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Discussion Starter · #1 ·
Hi all.
I have been interested for quite some time in teaching myself to repair and service Saxes and recently bought a an old Silver Plated Kohlert VKS Tenor Sax which seemed to be an ideal choice to learn on as my local repairer said it would cost about twice as much to overhaul as it would be worth once done.
Whilst I am interested in any and all advice those experienced in repairs can offer, my most pressing need is to source replacement Flat Springs.

My horn doesn't have the same Flat Springs as most others out there. They are secured by TWO tiny screws instead of the single larger one most have.

Does anyone know where I can source the correct springs or will I need to fabricate them?

Before anyone suggests MusicMedic, I have already been in touch with them and they don't have them. They don't even have any without holes that I can drill myself. All my Google searching keeps drawing a blank.

Further, although I doubt it's possible, it seems like the horn has it's original pads! As far as I have been able to ascertain, it's circa 1935. Could pads possibly last that long? The upper body ones were all disintegrating, but many of the lower ones were still in reasonably good condition! They too are very different to the usual ones out there as they have NO Resonators and NO holes or studs in the centres. Also, they have an internal metal ring which surrounded the felt and pushed the leather out over the lip of the cup. Again, MusicMedic doesn't carry anything like this and suggested replacing them with standard flat metal resonator ones. I would love to hear everyone's opinions on this.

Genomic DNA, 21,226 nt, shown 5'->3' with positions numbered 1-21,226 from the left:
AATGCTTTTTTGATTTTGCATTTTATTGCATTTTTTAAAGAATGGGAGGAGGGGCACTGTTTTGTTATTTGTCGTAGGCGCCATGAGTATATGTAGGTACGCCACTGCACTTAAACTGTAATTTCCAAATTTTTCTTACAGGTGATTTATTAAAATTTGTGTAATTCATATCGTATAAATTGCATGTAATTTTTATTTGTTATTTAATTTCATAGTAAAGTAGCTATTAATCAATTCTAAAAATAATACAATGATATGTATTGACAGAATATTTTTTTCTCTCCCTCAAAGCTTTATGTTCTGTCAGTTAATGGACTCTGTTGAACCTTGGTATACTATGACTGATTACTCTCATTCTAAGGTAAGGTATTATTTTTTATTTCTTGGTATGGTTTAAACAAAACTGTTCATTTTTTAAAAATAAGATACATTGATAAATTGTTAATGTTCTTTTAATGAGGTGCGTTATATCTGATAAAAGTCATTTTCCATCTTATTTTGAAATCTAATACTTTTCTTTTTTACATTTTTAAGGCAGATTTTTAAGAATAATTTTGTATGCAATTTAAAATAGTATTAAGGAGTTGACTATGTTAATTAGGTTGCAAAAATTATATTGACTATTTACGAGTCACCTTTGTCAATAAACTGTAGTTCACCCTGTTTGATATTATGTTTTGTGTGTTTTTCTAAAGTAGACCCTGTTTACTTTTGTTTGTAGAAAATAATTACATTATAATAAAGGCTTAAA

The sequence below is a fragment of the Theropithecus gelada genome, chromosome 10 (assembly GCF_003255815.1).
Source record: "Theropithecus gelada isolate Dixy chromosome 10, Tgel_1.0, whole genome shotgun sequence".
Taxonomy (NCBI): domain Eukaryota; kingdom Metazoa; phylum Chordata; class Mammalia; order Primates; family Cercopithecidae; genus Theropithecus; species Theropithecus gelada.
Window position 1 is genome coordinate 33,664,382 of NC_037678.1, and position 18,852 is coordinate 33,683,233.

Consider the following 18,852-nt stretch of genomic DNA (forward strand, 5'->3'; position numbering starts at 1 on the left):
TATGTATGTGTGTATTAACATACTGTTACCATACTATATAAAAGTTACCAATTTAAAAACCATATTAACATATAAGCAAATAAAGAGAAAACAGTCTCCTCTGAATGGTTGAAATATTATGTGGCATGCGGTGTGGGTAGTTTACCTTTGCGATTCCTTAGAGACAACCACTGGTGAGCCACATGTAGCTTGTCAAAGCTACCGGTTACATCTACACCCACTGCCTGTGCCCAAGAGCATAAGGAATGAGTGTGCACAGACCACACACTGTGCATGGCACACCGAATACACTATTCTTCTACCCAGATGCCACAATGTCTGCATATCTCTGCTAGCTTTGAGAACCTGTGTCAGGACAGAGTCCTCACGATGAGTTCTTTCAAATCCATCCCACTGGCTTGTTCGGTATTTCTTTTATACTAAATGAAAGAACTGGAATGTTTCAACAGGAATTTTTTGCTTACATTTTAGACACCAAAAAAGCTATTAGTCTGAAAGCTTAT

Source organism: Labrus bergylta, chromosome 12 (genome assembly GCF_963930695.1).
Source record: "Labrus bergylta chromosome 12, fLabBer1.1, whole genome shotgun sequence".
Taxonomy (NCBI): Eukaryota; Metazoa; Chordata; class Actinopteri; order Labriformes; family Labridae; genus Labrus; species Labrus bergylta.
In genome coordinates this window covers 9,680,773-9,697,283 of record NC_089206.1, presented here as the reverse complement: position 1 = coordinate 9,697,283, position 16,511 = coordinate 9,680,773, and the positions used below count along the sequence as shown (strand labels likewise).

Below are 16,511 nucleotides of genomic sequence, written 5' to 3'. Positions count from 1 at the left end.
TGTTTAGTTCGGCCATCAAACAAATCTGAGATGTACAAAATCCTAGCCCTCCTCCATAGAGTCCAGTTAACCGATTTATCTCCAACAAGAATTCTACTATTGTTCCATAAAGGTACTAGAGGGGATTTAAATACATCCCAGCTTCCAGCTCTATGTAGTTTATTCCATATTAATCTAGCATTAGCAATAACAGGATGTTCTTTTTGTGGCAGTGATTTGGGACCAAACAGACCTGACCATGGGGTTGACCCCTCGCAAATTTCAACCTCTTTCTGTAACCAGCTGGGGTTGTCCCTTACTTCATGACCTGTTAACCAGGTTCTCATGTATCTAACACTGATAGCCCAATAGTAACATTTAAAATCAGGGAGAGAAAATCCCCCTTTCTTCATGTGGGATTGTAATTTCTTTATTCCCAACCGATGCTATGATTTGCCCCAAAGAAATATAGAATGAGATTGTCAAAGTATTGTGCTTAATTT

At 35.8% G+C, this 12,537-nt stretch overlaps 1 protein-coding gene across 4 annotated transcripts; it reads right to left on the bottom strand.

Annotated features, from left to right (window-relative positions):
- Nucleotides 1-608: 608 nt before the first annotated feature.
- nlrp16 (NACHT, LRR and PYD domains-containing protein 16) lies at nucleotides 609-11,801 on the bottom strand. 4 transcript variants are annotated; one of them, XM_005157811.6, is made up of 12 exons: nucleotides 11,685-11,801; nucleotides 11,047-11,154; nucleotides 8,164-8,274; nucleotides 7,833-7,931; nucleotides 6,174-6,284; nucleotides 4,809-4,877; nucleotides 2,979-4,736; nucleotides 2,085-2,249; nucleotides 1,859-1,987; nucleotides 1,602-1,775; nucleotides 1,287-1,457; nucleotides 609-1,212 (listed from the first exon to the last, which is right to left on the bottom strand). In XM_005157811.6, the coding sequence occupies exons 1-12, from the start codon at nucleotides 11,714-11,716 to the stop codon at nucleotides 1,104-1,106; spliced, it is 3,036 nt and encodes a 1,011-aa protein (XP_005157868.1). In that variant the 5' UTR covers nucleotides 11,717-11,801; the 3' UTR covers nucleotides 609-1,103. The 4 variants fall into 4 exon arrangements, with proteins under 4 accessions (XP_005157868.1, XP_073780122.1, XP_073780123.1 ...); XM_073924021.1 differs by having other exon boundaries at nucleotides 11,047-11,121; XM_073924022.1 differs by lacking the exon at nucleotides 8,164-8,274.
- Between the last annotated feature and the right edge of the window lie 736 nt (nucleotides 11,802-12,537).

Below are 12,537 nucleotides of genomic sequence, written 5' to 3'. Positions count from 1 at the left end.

Thanking you all in advance.
Cheers from Australia.
Tony
 

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Ferree's and Dawkes sell a flat spring hole puncher, it will be an expensive thing to buy to punch a few holes

108375


at the same time there are double holed (but is the distance what you look for?) on Aliexpress


108374

having said this, there are more and more people buying cheap saxophones on line only to discover that they were cheap for a reason. Some (even amongst our most recent membership) have made a sport out of spotting the cheap saxophone out there.

We have to live with the hard reality, labor is the most expensive commodity when it comes to maintain old things. In my part of the world this has made repairing things very very difficult.

Many take to repairing saxophones and some may certainly achieve that goal but it take a lot of dedication

Good luck!
 

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Discussion Starter · #3 ·
Thanks heaps milandro, I have no idea if the distance is right, but at that price I'll get some and take the chance!

Yeah, people are snapping up the cheap saxes in my area too. You have to be quick. I got lucky with the Kohlert though as it came with a mouthpiece worth more than I paid for the lot (a Henri Selmer Airflow), so the sax owes me nothing.

At the end of the day, repairing saxes is something I think I can be good at, but being a complete newbie, I'll need a lot of help and advice along the way.

Tony.
 

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I just saw some two hole springs online within the last couple of days, but do not remember where.
They are out there!
 

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Well again, prefabbed ones are of little use if the hole spacing isn't dead on, eh ?